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Transformational leaders | type 6 – from cowardice to faith

Six leaders, even counter-phobic Sixes, engage in cowardice, which are thoughts of doubt and worry that cause them to second guess themselves and create multiple alternative scenarios. Some Sixes do this so quickly, they hardly notice it; some call this creative problem solving; and others simply call it worry. To move from cowardice to faith is challenging for Sixes because moving to faith requires faith, which is what Sixes may have in short supply. Faith refers to the belief that both the person, him- or herself (the Six), and others can capably meet life’s challenges as they emerge, rather than having to pre-plan for most contingencies. Faith also means a deep acceptance that there is certainty and meaning in the world and all things can be handled.

Hope and faith, though interconnected, are two different things. Faith is a belief in the here and now that one can have complete trust, confidence, and certainty. Hope deals with the future; it is a desire for something combined with a companion expectancy. Sixes have a great deal of hope. They hope for the best and really want this. But, they plan for the worst as a way to remove all obstacles to this desired future, a way to try to make manifest their deeply held hope. This over-contingency planning is actually a lack is faith in themselves, others and circumstances.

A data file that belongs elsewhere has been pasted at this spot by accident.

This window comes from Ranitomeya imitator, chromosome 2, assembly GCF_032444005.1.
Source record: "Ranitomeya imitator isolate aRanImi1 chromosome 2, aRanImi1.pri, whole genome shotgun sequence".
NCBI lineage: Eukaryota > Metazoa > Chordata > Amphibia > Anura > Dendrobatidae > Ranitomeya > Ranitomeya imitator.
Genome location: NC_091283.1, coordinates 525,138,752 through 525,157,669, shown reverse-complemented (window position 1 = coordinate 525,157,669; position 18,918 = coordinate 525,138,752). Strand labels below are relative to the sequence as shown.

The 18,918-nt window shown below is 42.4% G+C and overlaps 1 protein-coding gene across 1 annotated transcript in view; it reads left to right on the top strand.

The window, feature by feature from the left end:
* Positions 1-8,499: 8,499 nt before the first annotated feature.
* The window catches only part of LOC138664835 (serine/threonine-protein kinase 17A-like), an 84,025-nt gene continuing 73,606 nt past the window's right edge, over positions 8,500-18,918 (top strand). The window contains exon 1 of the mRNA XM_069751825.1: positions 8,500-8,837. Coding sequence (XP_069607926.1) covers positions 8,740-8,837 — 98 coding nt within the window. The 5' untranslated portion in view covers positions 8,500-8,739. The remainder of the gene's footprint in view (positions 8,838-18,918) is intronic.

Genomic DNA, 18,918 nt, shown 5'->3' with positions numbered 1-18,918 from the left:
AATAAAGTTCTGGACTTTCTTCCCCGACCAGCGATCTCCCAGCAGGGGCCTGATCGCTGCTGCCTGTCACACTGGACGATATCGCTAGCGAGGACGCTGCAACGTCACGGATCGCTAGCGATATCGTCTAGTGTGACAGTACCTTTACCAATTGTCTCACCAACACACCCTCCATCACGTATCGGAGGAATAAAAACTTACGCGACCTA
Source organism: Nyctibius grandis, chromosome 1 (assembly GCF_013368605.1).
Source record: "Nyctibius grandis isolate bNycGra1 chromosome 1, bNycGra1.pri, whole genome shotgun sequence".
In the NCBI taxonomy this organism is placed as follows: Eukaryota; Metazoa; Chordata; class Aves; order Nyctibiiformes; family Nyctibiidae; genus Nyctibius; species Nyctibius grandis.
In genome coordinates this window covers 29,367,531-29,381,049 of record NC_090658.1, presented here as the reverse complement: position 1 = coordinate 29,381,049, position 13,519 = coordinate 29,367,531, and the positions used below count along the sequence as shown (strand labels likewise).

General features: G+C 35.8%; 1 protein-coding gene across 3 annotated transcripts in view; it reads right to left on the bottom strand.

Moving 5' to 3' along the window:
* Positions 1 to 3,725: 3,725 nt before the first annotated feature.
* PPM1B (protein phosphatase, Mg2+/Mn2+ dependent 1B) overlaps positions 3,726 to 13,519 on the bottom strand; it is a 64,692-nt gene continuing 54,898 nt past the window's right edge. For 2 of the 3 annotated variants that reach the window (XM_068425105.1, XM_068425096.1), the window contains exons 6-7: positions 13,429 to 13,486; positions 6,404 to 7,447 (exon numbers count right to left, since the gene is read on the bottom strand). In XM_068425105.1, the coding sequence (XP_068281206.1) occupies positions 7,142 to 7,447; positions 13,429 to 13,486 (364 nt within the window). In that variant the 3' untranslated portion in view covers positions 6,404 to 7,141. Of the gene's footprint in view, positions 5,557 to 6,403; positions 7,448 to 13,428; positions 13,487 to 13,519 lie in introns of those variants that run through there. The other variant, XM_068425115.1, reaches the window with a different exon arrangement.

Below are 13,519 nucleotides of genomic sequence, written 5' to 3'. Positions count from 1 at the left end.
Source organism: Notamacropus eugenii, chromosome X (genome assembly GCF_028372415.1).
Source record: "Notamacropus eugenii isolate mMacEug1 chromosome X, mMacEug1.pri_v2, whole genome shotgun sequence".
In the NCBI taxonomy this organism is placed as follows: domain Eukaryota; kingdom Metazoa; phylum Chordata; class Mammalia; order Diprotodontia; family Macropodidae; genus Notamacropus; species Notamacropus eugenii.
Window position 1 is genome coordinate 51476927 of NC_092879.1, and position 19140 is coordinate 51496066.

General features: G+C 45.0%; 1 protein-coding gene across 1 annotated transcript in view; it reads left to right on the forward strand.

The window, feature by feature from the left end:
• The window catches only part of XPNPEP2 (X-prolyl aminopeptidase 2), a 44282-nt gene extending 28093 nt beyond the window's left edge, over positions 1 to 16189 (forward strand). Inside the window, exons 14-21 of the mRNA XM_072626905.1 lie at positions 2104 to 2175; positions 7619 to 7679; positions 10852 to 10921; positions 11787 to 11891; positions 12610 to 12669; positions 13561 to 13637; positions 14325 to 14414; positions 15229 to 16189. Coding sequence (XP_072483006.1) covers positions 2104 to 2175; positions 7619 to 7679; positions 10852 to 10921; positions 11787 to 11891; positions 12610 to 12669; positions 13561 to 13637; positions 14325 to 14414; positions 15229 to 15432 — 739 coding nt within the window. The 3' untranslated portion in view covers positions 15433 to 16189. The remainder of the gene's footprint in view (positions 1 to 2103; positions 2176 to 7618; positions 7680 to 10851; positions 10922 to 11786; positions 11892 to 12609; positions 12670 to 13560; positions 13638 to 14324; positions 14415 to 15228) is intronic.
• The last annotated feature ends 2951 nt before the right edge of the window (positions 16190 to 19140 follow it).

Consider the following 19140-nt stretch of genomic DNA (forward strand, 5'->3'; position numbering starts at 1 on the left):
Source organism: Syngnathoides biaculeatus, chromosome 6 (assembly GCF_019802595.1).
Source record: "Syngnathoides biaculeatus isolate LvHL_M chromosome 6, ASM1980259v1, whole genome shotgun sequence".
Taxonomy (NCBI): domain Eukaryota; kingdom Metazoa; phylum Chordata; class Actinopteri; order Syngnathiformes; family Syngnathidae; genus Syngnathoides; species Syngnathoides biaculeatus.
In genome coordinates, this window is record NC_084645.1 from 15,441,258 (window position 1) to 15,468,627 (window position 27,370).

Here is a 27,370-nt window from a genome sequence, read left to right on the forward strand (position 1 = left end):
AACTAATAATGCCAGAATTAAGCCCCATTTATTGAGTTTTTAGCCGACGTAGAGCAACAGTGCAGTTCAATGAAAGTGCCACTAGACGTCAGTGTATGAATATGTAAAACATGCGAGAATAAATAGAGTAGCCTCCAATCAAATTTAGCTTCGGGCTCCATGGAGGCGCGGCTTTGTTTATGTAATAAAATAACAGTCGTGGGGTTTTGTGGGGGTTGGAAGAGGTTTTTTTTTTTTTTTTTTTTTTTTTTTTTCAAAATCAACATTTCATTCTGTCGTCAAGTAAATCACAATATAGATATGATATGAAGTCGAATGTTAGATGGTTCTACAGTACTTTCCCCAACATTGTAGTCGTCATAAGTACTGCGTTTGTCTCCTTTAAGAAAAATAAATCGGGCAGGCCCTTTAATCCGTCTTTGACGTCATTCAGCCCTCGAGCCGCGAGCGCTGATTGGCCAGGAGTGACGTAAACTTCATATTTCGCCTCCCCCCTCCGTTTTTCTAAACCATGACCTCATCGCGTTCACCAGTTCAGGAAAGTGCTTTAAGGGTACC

The following is a serious story about a Six leader who is a mix of phobic (palpably demonstrating fear) and counter-phobic (going against the fear with strength). Karen was known to ask more “What if” questions than anyone else in the room, but only when she was a management team member, not when she was the team leader. When in a leadership role, Karen had already thought through all the contingencies she could imagine prior to any meeting. As a result, she used meetings to ask others what they were thinking, an approach akin to collective problem anticipation. In Karen’s words, “When you get a bunch of smart people in a room, collectively they are smarter than any individual.”

Although Karen loved challenges, and the bigger the better, she was not prepared for the biggest one of her career. At the time, she was working as a senior executive in the airline industry and then came 9/11. Her area of functional responsibility was a direct path to the tragedy that happened that day; she was in charge of sorting out what had occurred, when, who, why and more. Although she may have felt anxiety internally, Karen showed no doubt in the midst of major uncertainty and took a leap of faith. She could, with her able team, figure it out and they did! No doubt, no uncertainty, and no wavering, they moved forward, did what they had to do, and did it well.

Karen doesn’t talk about this time in her career, not because she won’t, but because of national security issues. But there were some outcomes that she will discuss. Karen now believes (has the faith) that she and others can handle just about anything. What is the other by-product? Karen still loves challenges, the bigger the better, the more complex, the more interesting. But she no longer craves them to prove she’s up to being able to tackle whatever comes her way just to prove she can. She loves the challenge because she’s really good at it!

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